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11 Views of Vintage Microcomputers

40-year-old pre-PC era systems are still ticking
8/9/2017 06:00 AM EDT
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lbarrows
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Thanks for visiting our booth!
lbarrows   8/13/2017 3:18:13 PM
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I was one of the guys in the Apple booth, thank you for stopping by! That's actually my IIe you have a photo of. The game being played (Alien Downpour) was released this year by Michael Packard in celebration of 40 years of the Apple II.

Michael Packard
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Alien Downpour
Michael Packard   8/13/2017 2:37:51 PM
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Hi.  The apple //e in the photo is playing my game, Alien Downpour, which was released in May of THIS YEAR for the Apple ][ Family of computers.  It runs an ony 48k Apple ][ including the original 1977 Apple ][, the Apple ][plus, the Apple //e, Apple //c, Apple IIGS, and the Apple /// in Compatibility mode.  The game can be purchased on 5.25" floppy or cassette from www.BeRighteous.com

 

HankWalker
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Re: a few details
HankWalker   8/11/2017 7:13:35 AM
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The chips were made in 6, 5 and then 4 micron depletion mode NMOS. The 4 micron was licensed from Intel's HMOS process and then tweaked. Manufacturing was done at DEC and Harris Semiconductor. My recollection was the first CMOS was 2 micron.

TanjB
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Re: a few details
TanjB   8/11/2017 12:08:34 AM
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Thanks for the details.  I was not aware they used LSI for some of the "minis" of the late 70s, early 80s.  The ones which were publicised as microcomputers that I remember were later single chips.  I just assumed the PDPs were built with bitslice (like the AMD29xx series) to get the kinds of speeds expected.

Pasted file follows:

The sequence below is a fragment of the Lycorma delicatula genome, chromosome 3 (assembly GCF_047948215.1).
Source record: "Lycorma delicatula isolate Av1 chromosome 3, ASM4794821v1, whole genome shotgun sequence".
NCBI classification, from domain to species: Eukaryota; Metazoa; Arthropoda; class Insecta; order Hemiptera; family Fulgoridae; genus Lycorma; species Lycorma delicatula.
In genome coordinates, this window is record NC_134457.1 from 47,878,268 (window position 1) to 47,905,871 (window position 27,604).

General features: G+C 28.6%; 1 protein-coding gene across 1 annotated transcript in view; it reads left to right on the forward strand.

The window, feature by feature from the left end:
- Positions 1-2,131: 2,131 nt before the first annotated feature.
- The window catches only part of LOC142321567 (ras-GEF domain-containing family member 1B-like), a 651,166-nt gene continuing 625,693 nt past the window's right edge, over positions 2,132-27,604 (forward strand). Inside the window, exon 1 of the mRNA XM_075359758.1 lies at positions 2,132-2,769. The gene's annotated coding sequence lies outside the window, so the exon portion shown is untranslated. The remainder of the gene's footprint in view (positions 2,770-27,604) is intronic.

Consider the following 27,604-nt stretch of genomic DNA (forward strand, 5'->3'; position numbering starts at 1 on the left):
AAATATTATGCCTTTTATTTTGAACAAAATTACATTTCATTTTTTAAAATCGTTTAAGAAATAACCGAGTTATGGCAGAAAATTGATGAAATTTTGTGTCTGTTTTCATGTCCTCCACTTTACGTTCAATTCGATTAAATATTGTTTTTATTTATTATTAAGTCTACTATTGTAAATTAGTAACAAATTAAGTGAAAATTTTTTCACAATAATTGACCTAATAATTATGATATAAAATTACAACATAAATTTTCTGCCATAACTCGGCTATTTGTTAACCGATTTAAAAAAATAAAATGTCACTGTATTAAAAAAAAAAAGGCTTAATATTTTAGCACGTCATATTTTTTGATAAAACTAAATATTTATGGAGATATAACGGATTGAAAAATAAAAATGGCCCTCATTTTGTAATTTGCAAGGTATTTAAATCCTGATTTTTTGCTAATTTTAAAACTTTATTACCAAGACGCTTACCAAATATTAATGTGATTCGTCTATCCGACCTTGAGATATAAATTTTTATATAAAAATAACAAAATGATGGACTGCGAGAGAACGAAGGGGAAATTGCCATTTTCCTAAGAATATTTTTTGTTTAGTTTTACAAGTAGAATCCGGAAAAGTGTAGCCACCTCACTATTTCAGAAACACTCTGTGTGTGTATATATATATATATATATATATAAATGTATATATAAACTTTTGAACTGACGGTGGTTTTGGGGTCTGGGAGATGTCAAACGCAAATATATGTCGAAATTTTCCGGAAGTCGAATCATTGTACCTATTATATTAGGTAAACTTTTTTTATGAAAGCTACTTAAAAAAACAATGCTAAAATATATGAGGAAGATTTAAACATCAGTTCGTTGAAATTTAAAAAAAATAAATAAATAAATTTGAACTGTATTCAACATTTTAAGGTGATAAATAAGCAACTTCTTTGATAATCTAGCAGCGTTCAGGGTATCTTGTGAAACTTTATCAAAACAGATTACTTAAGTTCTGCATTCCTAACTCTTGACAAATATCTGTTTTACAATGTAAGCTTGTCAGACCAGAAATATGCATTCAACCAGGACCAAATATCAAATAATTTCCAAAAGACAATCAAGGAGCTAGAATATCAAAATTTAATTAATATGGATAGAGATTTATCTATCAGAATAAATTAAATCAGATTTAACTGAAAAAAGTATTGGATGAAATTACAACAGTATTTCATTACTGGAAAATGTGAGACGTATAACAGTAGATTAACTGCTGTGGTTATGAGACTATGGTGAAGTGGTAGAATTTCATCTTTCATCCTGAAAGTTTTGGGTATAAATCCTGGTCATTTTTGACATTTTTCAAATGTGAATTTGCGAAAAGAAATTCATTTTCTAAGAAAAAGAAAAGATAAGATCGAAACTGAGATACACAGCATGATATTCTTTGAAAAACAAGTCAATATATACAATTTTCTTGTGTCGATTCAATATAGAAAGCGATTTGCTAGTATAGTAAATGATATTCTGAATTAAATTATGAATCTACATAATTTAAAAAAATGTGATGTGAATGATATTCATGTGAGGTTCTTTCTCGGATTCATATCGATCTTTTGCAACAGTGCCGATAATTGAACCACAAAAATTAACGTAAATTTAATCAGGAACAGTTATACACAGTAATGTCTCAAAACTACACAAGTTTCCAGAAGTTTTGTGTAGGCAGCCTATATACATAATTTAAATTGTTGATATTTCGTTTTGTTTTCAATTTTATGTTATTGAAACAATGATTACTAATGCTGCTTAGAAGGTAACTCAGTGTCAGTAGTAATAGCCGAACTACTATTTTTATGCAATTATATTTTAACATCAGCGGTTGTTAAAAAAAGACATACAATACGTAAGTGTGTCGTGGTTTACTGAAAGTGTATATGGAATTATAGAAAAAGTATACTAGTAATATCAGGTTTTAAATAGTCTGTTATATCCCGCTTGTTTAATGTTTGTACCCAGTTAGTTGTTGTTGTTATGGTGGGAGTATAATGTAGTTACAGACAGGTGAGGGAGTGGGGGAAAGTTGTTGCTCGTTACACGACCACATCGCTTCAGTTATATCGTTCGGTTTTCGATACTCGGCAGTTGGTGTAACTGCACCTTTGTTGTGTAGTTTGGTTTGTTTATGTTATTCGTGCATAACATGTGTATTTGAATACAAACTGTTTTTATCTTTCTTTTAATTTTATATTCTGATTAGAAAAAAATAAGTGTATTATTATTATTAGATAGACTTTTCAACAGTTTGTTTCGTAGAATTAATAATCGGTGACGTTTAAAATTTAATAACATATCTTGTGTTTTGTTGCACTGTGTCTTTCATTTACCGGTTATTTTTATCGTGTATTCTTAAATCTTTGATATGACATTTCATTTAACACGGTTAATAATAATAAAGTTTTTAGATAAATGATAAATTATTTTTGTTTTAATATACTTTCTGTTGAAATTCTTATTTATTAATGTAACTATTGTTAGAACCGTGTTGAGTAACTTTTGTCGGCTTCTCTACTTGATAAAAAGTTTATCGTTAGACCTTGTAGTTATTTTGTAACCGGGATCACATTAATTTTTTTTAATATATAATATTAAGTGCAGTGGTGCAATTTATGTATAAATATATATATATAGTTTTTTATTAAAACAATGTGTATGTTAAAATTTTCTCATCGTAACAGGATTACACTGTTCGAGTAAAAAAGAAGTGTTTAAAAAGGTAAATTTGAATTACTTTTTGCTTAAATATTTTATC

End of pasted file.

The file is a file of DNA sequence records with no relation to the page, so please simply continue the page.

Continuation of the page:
What was the process for F-11, NMOS or something faster?

Kevin Krewell
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Re: a few details
Kevin Krewell   8/9/2017 8:13:26 PM
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Thanks for PDP11/LSI-11 backstory!

David Ashton
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Re: a few details
David Ashton   8/9/2017 3:44:55 PM
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@Kevin, @Antedeluvian....you're probably thinking of the old Compaq "luggable", very similar in appearance to the Osborne (I don't think it has a "u") but it was IBM compatible. It featured in one of my stories here

http://www.eetimes.com/author.asp?section_id=30&doc_id=1285085

 

Kevin Krewell
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Re: a few details
Kevin Krewell   8/9/2017 3:25:10 PM
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Whoops. My mistake. You are correct. It was a CP/M machine. It predated the IBM PC. 

antedeluvian
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Re: a few details
antedeluvian   8/9/2017 3:06:24 PM
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Kevin

"the Osborne was the first IBM PC compatible tranportable"

Let me be the first to point out that the Osborne 1 was not PC compatible. It was a CP/M machine.

Kevin Krewell
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Re: Living Computer Museum
Kevin Krewell   8/9/2017 2:38:42 PM
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Thanks for the tip  Mike. BTW, I believe the Vintage Computer Festival uses that venue for the Northwest edition of the festival.

MikePDX
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Living Computer Museum
MikePDX   8/9/2017 2:36:03 PM
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When in Seattle, be sure to check out Paul Allen's Living Computer Museum, just up the street from Safeco Field. You'll see one of everything, every Apple, IMSAI, Sol, Altair, North Star, Commodore, Radio Shack, Cromemco, Exidy, Atari, IBM, Osborne, Kaypro, Compaq, DEC, Sun, ..... They are all working and visitors are welcome to try them out. Lots of mainframes (CDC 6600, IBM 360) and minicomputers (PDP-11, Nova, VAX 11/780) too. Lots of fun.

http://www.livingcomputers.org/Discover/At-The-Museum/VintageComputers.aspx

  --Mike

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